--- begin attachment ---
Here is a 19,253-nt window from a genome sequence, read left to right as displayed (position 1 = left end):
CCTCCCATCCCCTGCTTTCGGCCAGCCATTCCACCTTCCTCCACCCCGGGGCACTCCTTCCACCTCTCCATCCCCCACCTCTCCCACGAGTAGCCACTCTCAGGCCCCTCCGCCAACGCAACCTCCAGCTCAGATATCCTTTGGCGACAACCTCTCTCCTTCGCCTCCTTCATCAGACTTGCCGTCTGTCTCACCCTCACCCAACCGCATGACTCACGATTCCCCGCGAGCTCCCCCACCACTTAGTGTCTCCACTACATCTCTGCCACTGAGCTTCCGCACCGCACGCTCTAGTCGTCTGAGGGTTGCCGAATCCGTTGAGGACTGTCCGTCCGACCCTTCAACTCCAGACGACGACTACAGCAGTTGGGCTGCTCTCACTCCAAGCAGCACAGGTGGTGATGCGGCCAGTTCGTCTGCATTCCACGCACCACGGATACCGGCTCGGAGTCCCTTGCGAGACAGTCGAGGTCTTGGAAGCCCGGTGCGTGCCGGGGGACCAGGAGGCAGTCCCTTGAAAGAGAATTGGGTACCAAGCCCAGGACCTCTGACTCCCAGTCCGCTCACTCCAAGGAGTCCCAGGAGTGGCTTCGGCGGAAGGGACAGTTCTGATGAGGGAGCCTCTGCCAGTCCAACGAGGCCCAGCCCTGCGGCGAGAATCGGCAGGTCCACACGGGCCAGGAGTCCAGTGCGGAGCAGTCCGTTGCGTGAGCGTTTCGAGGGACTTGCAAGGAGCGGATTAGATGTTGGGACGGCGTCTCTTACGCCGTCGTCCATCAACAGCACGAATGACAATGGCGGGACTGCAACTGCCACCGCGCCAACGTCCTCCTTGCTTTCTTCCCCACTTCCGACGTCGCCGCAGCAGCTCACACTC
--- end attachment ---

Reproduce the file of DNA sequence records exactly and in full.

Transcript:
Here is a 19,253-nt window from a genome sequence, read left to right as displayed (position 1 = left end):
CCTCCCATCCCCTGCTTTCGGCCAGCCATTCCACCTTCCTCCACCCCGGGGCACTCCTTCCACCTCTCCATCCCCCACCTCTCCCACGAGTAGCCACTCTCAGGCCCCTCCGCCAACGCAACCTCCAGCTCAGATATCCTTTGGCGACAACCTCTCTCCTTCGCCTCCTTCATCAGACTTGCCGTCTGTCTCACCCTCACCCAACCGCATGACTCACGATTCCCCGCGAGCTCCCCCACCACTTAGTGTCTCCACTACATCTCTGCCACTGAGCTTCCGCACCGCACGCTCTAGTCGTCTGAGGGTTGCCGAATCCGTTGAGGACTGTCCGTCCGACCCTTCAACTCCAGACGACGACTACAGCAGTTGGGCTGCTCTCACTCCAAGCAGCACAGGTGGTGATGCGGCCAGTTCGTCTGCATTCCACGCACCACGGATACCGGCTCGGAGTCCCTTGCGAGACAGTCGAGGTCTTGGAAGCCCGGTGCGTGCCGGGGGACCAGGAGGCAGTCCCTTGAAAGAGAATTGGGTACCAAGCCCAGGACCTCTGACTCCCAGTCCGCTCACTCCAAGGAGTCCCAGGAGTGGCTTCGGCGGAAGGGACAGTTCTGATGAGGGAGCCTCTGCCAGTCCAACGAGGCCCAGCCCTGCGGCGAGAATCGGCAGGTCCACACGGGCCAGGAGTCCAGTGCGGAGCAGTCCGTTGCGTGAGCGTTTCGAGGGACTTGCAAGGAGCGGATTAGATGTTGGGACGGCGTCTCTTACGCCGTCGTCCATCAACAGCACGAATGACAATGGCGGGACTGCAACTGCCACCGCGCCAACGTCCTCCTTGCTTTCTTCCCCACTTCCGACGTCGCCGCAGCAGCTCACACTC